Governance needed

Given these dynamics, there is a critical need for a governance framework in order to ensure that all of the key factors — such as connecting the 5G implementation to enterprise goals, the needed IT skills to execute the implementation, and privacy, risk and security considerations — are given due attention before, during and after the transformation. 5G implementations that fail to include baking in the needed governance safeguards will be subject to cost overages, inefficiencies and erosion of customer trust. Governance frameworks that can be right-sized and tailored to the specific needs of the organization — and that were designed flexibly to support integration of emerging technologies such as 5G — are especially effective.

Standing up a 5G deployment can be complicated and expensive while introducing major risks to an enterprise. Executed responsibly, 5G can enable business transformations that are game changers for organizations and their customers. Prioritizing governance around 5G transformations is the best way to provide enterprise leaders peace of mind that the end results will match their intentions.


Experienced leader and board member, international authority in cybersecurity, with a proven track record in developing and managing strategy, programs and initiatives. Innovative thinker, with several international patents to his name, proven successful communicator and consensus builder across borders and cultures.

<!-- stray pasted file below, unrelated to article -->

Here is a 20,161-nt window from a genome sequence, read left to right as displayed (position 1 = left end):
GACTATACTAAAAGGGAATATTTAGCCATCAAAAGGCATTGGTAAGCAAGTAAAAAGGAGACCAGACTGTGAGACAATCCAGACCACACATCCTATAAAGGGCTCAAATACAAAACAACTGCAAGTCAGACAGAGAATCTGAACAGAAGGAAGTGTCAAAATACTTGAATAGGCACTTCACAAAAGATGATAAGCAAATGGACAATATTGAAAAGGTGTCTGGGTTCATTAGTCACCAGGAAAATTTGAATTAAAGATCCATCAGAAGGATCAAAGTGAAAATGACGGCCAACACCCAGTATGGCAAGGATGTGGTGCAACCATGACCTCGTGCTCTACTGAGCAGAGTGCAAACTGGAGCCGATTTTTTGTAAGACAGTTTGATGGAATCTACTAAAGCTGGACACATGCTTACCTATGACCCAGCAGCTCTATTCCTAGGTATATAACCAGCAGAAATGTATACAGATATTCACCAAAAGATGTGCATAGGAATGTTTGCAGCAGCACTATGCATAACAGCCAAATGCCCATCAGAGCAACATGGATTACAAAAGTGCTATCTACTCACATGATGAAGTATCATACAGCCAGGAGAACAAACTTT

Chris is Director and Past Chair of the Board of ISACA, an international non-for-profit association with more than 200 Chapters, serving more than 160,000 IT, Cybersecurity, Information Security, Audit, Risk and Compliance professionals, in 180 countries. He has served ISACA as Chair of the Board for 2 consecutive terms (2015-2016 and 2016-2017) and as director of the BoD for 9 terms (2010-2014 and 2015-present).

Chris is also a Board Member at INTRALOT a leading gaming solutions supplier and operator active in 42 regulated jurisdictions around the world. Prior to his role he has served as Group CEO, Group Chief Services and Delivery Officer, Group Director of Technology Operations and Group Director of Information Security.

He has also served as a member of the Permanent Stakeholders Group (PSG) of the European Network and Information Security Agency (ENISA) from 2012 to 2015. Chris has been working in the area of information technology for 20 years, he holds 3 patents, 6 awards and has authored more than 150 publications.

He holds a degree in Electrical and Computer Engineering and a Ph.D. in Information Security.